The newspaper headline in recent days are full of suggestions that President Trump may have asked recently dismissed FBI director James Comey to drop his investigation into former National Security Adviser Michael Flynn. While Trump has denied such accusations, the rumors were enough for investors to react and markets to enter the risk-off tone. Needless to say that this has weighed heavily on the US dollar that depreciated by roughly 2.5% against the euro through the course of the week.
Let us not forget that in its interview on 12th April president Trump said: "I think our dollar is getting too strong, and partially that's my fault because people have confidence in me. But that's hurting-that will hurt ultimately." Well, it seems that Trump was right. Underlying reason for a greater part of dollar strengthening in past half of the year was the market believe that Trump will be able to deliver its pre-election promises, especially the ones regarding fiscal easing. However, Trump already disappointed market with his inability to gain support to repeal "Obamacare". After this latest scandal, it seems that the larger part of market participants is becoming worried that Trump won't be able to deliver the rest of the pre-election promises as well and that he potentially poses a significant political risk.
However, we must not forget that this scandal is not the only factor that played the role in recent euro strengthening versus US dollar. There are at least two other reasons. Political risks in the euro zone have fallen substantially as Emanuel Macron won the second round of French presidential elections against Le Pen. Furthermore, market expects for the ECB to announce further tapering of its quantitative easing as soon as in autumn. Indeed, the latter is in line with existing legal requirements of not holding more than one third of certain country outstanding bonds. However, markets are also speculating that the ECB might opt for a rate hike before mid-2018. In my opinion such outcome is highly unlikely. If closely looking at the ECB members speeches in the recent period, they are all indicating cautious optimism regarding euro zone economy. More importantly, all of them reiterate that inflation not only has to increase to its mid-term target but it also has to prove to be self-sustaining. In its recent speech Mario Draghi stated: "Nevertheless, it is too early to declare success. Underlying inflation pressures continue to remain subdued and have yet to show a convincing upward trend. The domestic drivers of inflation, namely wages, are not yet responding to the recovery and the narrowing output gap. Maintaining the current very substantial degree of monetary accommodation is still needed for underlying inflation pressures to build up and support headline inflation in the medium term." While euro zone inflation managed to increase by 1.9% y-o-y in April, its 'core' component increased by much lower 1.2% y-o-y. In such circumstances the ECB will likely keep its key rate low. Once the market becomes aware of the latter this temporary euro euphoria will calm down.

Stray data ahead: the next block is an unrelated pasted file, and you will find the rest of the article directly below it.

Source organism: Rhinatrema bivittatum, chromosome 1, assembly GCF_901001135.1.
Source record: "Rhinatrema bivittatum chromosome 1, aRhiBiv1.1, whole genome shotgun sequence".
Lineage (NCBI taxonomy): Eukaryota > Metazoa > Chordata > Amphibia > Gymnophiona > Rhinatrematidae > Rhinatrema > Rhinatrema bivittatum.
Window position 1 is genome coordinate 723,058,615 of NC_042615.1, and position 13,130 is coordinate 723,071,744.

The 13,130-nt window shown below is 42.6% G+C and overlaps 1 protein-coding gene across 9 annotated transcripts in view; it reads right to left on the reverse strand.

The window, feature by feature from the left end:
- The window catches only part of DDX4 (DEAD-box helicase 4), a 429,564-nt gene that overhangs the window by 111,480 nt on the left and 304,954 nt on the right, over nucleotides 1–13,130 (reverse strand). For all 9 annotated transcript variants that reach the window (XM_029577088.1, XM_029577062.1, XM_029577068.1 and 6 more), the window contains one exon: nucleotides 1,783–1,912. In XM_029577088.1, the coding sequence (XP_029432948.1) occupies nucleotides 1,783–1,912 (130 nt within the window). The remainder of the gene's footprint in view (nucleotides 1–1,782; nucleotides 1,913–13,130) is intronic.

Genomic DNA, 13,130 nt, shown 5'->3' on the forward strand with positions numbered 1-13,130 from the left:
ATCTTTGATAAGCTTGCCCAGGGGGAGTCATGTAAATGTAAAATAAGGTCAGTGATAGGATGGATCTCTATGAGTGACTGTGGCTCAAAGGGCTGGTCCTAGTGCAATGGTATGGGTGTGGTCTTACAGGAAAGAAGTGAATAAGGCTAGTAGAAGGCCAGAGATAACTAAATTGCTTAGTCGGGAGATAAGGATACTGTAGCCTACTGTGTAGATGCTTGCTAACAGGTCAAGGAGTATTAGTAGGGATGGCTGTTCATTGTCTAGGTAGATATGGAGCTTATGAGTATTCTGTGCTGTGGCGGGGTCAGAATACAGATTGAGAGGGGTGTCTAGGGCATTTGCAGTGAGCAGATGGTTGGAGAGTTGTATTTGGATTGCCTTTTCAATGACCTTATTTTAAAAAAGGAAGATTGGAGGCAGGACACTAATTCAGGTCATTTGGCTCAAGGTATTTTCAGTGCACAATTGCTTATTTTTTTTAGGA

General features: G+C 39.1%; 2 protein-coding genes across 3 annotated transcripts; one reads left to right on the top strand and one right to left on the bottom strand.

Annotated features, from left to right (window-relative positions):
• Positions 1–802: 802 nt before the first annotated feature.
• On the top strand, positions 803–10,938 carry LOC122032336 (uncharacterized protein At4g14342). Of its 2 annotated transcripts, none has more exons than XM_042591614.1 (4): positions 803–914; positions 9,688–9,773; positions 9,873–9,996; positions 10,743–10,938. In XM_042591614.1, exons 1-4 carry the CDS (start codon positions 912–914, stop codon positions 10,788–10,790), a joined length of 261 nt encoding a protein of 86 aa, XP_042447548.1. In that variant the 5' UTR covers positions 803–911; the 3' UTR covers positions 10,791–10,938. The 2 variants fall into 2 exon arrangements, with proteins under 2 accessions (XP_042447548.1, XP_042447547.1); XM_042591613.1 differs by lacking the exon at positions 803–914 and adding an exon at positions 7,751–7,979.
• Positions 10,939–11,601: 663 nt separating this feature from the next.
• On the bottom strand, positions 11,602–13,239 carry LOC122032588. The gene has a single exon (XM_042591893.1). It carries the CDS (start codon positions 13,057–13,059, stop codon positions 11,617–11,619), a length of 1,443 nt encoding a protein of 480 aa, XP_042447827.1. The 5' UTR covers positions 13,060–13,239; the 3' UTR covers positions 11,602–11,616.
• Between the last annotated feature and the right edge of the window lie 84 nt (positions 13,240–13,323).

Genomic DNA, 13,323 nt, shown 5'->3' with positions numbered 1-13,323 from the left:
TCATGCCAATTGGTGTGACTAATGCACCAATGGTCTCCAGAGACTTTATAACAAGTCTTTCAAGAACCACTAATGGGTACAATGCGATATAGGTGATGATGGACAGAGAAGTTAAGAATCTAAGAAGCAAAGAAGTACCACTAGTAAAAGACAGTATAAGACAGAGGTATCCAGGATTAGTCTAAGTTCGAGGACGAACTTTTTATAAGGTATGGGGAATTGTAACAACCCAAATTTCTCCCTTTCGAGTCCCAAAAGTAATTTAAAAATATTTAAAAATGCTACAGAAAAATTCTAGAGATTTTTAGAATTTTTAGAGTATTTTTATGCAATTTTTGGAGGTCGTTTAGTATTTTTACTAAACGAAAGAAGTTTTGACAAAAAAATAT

As for Fed, let's remember that FOMC members fed funds rate median expectations at the end of 2015 were standing at 2.4% for the end of 2017. At that point, nobody knew about Trump presidential winning and expected measures of fiscal expansion. Also, the FOMC had a clear rhetoric that their future policy stance is data driven and there has been no stronger discrepancies between Fed expectations and real data in the meantime. That being said, even without any measures of fiscal expansion there is no reason for Fed not to hike at least two time this year that would bring the upper limit of the federal funds rate just to 1.5%. Clearly, there is no justified reason for market June hike expectations to decline from 90% to just slightly above 60% only on the back of current political turmoil. Solid economic growth, accelerating inflation and unemployment rate at its natural level all suggest Fed has strong background for further hiking. That said, while euro might strengthen further in the near term, sustainable euro strengthening is still unlikely and US dollar will soon see fresh gains versus the euro.
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